By Kathi Dameron
“Oopah!” the crowd roared as flames danced over the food.Imagine good friends, fabulous food and entertainment that magically transport you to a foreign land.
I had always assumed that Saganaki, the flaming cheese appetizer that was dramatically doused with brandy and set afire in a show-stopping spectacular tableside display, originated in Greece. However, while vacationing in Greece in the 1980’s, I learned that Saganaki was not a dish to be found on the menus because it is not a dish that originated in Greece at all. But rather Saganaki is claimed to have originated in my hometown.
Dining in the restaurants of Chicago’s Greek town during my younger years left a searing impression on my fondness for theatrics in food and entertainment.
As springtime 2007 approaches, my imagination is ignited by visions of flaming entrées lighting up serene, moonlit dinners under the swaying canopy of backyard trees. With or without the reflecting ripples from a backyard swimming pool, a Tallahassee spring garden setting is perfect for staging a dazzling evening.
Reaching into my culinary archives, I plucked an old favorite flaming recipe that I use to prepare often for special dinners. For a unique spring supper, the ease and elegance of Steak Diane delivers the sizzle and romance that will leave your guests singing complimentary “oohs” and “aahs” to you.
Steak Diane is fine vintage cuisine fare. I’m not exactly sure when this dish originated. My research suggested that Steak Diane was an American invention of the late 1950’s and early 1960’s, when the French-inspired menus of Julia Child and the Kennedy White House was contributing a rich and saucy consciousness to our nation’s culinary landscape. Before and during that same time, many of the nation’s finest restaurants were well known for presenting food with flamboyant staging.Executive Chef Michael Lomonaco of New York’s fabled “21”restaurant painted an appetizing description of the Steak Diane entrée and glamorous era in the “21” Cookbook. Lomonaco writes, “At 21 Steak Diane is traditionally prepared tableside by the captains or Maitre Walter Weiss. The beef sizzling in a large copper pan with brandy flaming and sauce bubbling, makes a wonderful show reminiscent of the days when Humphrey Bogart and friends would bound in at midnight following the newest opening on Broadway.”
But you don’t need to travel to New York, Chicago or Athens, Greece! You can create a fabulous flaming Steak Diane right at home.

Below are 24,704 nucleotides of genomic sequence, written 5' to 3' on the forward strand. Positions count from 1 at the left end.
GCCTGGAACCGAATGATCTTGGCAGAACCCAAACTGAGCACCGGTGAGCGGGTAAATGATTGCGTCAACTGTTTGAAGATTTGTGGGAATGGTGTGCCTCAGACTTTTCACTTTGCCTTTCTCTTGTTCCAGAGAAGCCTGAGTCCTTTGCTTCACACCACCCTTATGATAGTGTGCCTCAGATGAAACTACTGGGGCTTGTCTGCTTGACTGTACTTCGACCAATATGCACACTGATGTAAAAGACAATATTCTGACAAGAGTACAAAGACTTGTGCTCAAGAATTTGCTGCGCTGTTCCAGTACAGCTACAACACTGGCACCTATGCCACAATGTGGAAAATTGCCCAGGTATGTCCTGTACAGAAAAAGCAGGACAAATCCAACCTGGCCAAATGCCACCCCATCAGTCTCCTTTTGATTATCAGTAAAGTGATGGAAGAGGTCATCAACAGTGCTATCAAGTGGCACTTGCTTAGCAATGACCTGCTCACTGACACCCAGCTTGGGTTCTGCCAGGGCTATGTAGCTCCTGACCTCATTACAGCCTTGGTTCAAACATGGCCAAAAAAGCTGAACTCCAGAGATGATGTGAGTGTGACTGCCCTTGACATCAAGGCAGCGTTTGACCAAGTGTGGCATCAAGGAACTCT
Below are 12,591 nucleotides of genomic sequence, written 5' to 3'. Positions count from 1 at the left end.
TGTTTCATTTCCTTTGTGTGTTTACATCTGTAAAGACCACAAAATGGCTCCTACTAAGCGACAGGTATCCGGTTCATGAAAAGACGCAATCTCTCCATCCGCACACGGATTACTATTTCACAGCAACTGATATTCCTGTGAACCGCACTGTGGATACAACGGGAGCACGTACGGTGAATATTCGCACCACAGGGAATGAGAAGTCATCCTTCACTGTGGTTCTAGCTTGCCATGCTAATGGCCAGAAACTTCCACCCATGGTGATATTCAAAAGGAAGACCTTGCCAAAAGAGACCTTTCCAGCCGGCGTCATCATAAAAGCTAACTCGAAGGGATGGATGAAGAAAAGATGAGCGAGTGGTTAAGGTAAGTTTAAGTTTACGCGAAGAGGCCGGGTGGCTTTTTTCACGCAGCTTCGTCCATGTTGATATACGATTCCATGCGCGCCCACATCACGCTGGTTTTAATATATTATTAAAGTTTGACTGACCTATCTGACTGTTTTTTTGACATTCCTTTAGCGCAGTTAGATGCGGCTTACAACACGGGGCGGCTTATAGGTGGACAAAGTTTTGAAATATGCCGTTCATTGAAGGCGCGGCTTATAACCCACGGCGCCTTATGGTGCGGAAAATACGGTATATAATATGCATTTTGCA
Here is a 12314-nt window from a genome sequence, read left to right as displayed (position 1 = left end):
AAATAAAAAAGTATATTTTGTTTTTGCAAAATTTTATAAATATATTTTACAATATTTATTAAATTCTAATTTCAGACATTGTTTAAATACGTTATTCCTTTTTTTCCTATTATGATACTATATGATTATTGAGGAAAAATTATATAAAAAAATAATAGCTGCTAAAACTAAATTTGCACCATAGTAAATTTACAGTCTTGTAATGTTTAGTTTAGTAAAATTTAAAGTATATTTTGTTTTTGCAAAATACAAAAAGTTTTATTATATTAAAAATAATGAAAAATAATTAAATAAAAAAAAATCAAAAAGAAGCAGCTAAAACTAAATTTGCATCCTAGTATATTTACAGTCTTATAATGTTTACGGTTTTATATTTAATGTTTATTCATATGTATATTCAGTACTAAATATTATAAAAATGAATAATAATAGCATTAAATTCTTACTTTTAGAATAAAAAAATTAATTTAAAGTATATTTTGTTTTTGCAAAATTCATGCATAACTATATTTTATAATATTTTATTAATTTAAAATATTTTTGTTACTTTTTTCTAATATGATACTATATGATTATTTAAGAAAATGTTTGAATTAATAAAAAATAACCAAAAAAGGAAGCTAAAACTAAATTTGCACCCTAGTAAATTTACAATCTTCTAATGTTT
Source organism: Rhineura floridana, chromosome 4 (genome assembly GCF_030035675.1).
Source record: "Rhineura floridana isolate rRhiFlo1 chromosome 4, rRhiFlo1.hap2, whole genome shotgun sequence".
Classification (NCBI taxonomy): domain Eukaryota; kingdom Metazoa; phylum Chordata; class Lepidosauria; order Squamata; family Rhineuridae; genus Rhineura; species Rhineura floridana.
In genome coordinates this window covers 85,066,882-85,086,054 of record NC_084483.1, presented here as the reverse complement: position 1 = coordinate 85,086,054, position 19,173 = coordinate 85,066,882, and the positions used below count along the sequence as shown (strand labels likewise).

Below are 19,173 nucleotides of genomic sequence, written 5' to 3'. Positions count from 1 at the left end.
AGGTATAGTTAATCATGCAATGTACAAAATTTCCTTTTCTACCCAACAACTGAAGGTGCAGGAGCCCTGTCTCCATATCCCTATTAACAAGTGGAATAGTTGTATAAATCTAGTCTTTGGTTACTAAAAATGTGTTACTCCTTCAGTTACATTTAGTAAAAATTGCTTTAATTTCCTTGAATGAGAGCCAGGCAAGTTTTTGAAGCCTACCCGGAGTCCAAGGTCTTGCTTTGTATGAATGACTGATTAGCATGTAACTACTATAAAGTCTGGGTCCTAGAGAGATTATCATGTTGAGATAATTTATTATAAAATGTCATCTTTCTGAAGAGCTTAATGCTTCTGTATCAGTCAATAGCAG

Beef tenderloin medallions, 1 per person pounded to ¼ inch thin
1-Tablespoon ButterSea Salt, to taste
Fresh ground Black Pepper, to taste
Greek seasoning blend, to taste
1 cup fresh Mushrooms, sliced
Garlic, to taste
Shallots, to taste
lemon juice, to taste
¼ cup cognac or brandy
2 Tablespoons sherry
2 teaspoons Dijon mustard
¼ cup reduced beef or veal stock
¼ cup cream
2 Tablespoons Green onions, chopped
Melt butter in a heavy skillet over medium heat.Season beef with sea salt, pepper and Greek seasoning.Add 2 steaks at a time and sear no more than two minutes per side.Transfer steaks to a heated platter in the oven.Repeat steps 1-4 for additional steaks.
Meanwhile, sauté mushrooms, garlic and shallots for about 2 minutes in butter, a dash of favorite seasonings and a squeeze of lemon. Lower the heat, take the pan off of the stove and add cognac or brandy. Return pan to the burner and cook over low heat. Add sherry and Dijon mustard. Add beef or veal stock and cook for another minute.
Add cream and bring to a near boil. Remove from heat and add chopped green onions, parsley and chives. Sauce the beef medallions. If you are comfortable flaming food, it can be done in the kitchen or tableside. Cautiously tilt the pan with the sauce and steak, pour a bit more brandy into the front edge of the pan, and light with a match.When cooking with flames, please be careful! If you are uncomfortable with igniting the food, you can completely skip the fire part.
The dish is equally delicious with out the dramatic flame.
Serve with a classic Caesar salad, rustic bruschetta, vintage aged red wine, a rapturous dessert and a dash of artistic expression for a timeless and great tasting dinner with or without the pyrotechnics.
Kathi Dameron is a former caterer and event designer. Kathi grants occasional requests to teach cooking classes. She owns Kathi Dameron and Associates and can be contacted at firstname.lastname@example.org
(c) Kathi Dameron 2007